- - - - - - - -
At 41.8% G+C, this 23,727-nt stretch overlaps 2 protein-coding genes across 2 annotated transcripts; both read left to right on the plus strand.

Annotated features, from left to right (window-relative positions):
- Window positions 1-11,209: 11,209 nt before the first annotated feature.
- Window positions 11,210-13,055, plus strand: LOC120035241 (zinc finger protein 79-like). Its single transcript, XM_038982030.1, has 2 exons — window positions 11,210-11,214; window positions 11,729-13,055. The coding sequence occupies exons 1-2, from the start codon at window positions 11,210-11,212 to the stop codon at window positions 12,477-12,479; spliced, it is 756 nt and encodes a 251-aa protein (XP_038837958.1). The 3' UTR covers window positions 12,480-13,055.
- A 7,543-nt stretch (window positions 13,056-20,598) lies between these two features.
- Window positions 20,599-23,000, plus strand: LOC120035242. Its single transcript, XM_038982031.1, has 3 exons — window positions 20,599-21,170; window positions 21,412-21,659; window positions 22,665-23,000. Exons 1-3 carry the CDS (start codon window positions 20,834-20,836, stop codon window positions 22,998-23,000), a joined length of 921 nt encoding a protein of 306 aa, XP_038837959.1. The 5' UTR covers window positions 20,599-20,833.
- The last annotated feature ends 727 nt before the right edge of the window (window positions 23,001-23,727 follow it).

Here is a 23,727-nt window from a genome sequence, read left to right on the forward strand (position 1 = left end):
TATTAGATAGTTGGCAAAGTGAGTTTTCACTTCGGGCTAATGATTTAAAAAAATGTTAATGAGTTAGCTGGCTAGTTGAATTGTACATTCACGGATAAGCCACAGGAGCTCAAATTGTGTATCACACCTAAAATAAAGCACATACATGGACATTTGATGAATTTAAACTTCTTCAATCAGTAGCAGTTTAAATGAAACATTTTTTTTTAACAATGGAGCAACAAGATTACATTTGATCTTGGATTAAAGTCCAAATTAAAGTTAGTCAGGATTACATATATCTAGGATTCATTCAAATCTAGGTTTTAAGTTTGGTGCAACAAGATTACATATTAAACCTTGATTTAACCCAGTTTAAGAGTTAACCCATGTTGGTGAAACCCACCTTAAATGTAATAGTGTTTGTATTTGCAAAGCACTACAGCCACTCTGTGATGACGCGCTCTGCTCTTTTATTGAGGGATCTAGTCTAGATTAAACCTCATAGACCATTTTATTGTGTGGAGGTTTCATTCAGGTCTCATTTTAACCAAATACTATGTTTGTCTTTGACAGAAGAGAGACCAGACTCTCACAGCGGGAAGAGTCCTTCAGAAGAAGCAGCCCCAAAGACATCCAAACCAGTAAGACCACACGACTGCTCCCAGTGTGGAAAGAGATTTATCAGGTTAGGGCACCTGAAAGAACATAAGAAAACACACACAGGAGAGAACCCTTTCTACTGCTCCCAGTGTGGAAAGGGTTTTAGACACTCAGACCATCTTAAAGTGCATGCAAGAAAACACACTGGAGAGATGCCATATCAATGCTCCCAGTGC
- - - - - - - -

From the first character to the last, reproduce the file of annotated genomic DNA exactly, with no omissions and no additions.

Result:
At 41.8% G+C, this 23,727-nt stretch overlaps 2 protein-coding genes across 2 annotated transcripts; both read left to right on the plus strand.

Annotated features, from left to right (window-relative positions):
- Window positions 1-11,209: 11,209 nt before the first annotated feature.
- Window positions 11,210-13,055, plus strand: LOC120035241 (zinc finger protein 79-like). Its single transcript, XM_038982030.1, has 2 exons — window positions 11,210-11,214; window positions 11,729-13,055. The coding sequence occupies exons 1-2, from the start codon at window positions 11,210-11,212 to the stop codon at window positions 12,477-12,479; spliced, it is 756 nt and encodes a 251-aa protein (XP_038837958.1). The 3' UTR covers window positions 12,480-13,055.
- A 7,543-nt stretch (window positions 13,056-20,598) lies between these two features.
- Window positions 20,599-23,000, plus strand: LOC120035242. Its single transcript, XM_038982031.1, has 3 exons — window positions 20,599-21,170; window positions 21,412-21,659; window positions 22,665-23,000. Exons 1-3 carry the CDS (start codon window positions 20,834-20,836, stop codon window positions 22,998-23,000), a joined length of 921 nt encoding a protein of 306 aa, XP_038837959.1. The 5' UTR covers window positions 20,599-20,833.
- The last annotated feature ends 727 nt before the right edge of the window (window positions 23,001-23,727 follow it).

Here is a 23,727-nt window from a genome sequence, read left to right on the forward strand (position 1 = left end):
TATTAGATAGTTGGCAAAGTGAGTTTTCACTTCGGGCTAATGATTTAAAAAAATGTTAATGAGTTAGCTGGCTAGTTGAATTGTACATTCACGGATAAGCCACAGGAGCTCAAATTGTGTATCACACCTAAAATAAAGCACATACATGGACATTTGATGAATTTAAACTTCTTCAATCAGTAGCAGTTTAAATGAAACATTTTTTTTTAACAATGGAGCAACAAGATTACATTTGATCTTGGATTAAAGTCCAAATTAAAGTTAGTCAGGATTACATATATCTAGGATTCATTCAAATCTAGGTTTTAAGTTTGGTGCAACAAGATTACATATTAAACCTTGATTTAACCCAGTTTAAGAGTTAACCCATGTTGGTGAAACCCACCTTAAATGTAATAGTGTTTGTATTTGCAAAGCACTACAGCCACTCTGTGATGACGCGCTCTGCTCTTTTATTGAGGGATCTAGTCTAGATTAAACCTCATAGACCATTTTATTGTGTGGAGGTTTCATTCAGGTCTCATTTTAACCAAATACTATGTTTGTCTTTGACAGAAGAGAGACCAGACTCTCACAGCGGGAAGAGTCCTTCAGAAGAAGCAGCCCCAAAGACATCCAAACCAGTAAGACCACACGACTGCTCCCAGTGTGGAAAGAGATTTATCAGGTTAGGGCACCTGAAAGAACATAAGAAAACACACACAGGAGAGAACCCTTTCTACTGCTCCCAGTGTGGAAAGGGTTTTAGACACTCAGACCATCTTAAAGTGCATGCAAGAAAACACACTGGAGAGATGCCATATCAATGCTCCCAGTGC